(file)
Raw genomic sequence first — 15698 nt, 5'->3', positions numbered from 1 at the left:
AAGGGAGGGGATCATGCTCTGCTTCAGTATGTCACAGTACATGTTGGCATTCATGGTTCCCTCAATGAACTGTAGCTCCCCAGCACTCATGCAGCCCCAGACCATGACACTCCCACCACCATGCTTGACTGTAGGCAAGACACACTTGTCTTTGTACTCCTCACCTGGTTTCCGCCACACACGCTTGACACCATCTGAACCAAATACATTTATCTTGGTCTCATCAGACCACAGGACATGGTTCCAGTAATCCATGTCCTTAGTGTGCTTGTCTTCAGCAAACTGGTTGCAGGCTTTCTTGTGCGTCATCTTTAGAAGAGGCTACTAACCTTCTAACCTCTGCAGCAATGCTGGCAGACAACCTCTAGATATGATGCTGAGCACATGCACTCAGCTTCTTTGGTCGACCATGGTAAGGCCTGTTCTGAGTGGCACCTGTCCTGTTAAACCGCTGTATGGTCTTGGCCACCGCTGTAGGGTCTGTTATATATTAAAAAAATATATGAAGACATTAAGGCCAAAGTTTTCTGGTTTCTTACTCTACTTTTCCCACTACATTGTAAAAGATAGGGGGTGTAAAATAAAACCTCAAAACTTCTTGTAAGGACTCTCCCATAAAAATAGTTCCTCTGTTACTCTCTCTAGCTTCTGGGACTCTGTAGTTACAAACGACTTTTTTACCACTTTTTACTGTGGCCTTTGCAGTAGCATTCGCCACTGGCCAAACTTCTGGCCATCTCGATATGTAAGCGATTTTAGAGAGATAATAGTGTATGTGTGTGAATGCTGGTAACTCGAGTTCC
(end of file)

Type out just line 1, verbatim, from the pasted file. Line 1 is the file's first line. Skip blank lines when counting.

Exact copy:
Raw genomic sequence first — 15698 nt, 5'->3', positions numbered from 1 at the left: